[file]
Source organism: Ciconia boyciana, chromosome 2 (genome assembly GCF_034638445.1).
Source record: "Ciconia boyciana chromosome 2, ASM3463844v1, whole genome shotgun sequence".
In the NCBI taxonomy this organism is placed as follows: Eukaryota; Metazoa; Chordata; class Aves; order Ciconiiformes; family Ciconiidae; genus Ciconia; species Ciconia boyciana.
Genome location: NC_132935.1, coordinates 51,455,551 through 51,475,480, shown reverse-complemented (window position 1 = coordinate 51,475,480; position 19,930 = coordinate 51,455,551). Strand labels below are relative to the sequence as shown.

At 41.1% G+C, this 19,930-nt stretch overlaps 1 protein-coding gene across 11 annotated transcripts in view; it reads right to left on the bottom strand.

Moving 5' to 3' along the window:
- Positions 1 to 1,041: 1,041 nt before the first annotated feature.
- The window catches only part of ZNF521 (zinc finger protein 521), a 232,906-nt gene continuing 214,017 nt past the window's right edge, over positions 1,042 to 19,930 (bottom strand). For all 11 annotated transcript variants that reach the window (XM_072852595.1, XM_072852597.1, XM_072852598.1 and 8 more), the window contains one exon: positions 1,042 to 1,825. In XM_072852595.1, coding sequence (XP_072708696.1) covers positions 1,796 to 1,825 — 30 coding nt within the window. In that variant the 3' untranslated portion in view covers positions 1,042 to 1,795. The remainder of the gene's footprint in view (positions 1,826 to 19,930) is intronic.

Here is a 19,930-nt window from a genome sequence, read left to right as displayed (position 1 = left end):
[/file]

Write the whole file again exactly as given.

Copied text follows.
Source organism: Ciconia boyciana, chromosome 2 (genome assembly GCF_034638445.1).
Source record: "Ciconia boyciana chromosome 2, ASM3463844v1, whole genome shotgun sequence".
In the NCBI taxonomy this organism is placed as follows: Eukaryota; Metazoa; Chordata; class Aves; order Ciconiiformes; family Ciconiidae; genus Ciconia; species Ciconia boyciana.
Genome location: NC_132935.1, coordinates 51,455,551 through 51,475,480, shown reverse-complemented (window position 1 = coordinate 51,475,480; position 19,930 = coordinate 51,455,551). Strand labels below are relative to the sequence as shown.

At 41.1% G+C, this 19,930-nt stretch overlaps 1 protein-coding gene across 11 annotated transcripts in view; it reads right to left on the bottom strand.

Moving 5' to 3' along the window:
- Positions 1 to 1,041: 1,041 nt before the first annotated feature.
- The window catches only part of ZNF521 (zinc finger protein 521), a 232,906-nt gene continuing 214,017 nt past the window's right edge, over positions 1,042 to 19,930 (bottom strand). For all 11 annotated transcript variants that reach the window (XM_072852595.1, XM_072852597.1, XM_072852598.1 and 8 more), the window contains one exon: positions 1,042 to 1,825. In XM_072852595.1, coding sequence (XP_072708696.1) covers positions 1,796 to 1,825 — 30 coding nt within the window. In that variant the 3' untranslated portion in view covers positions 1,042 to 1,795. The remainder of the gene's footprint in view (positions 1,826 to 19,930) is intronic.

Here is a 19,930-nt window from a genome sequence, read left to right as displayed (position 1 = left end):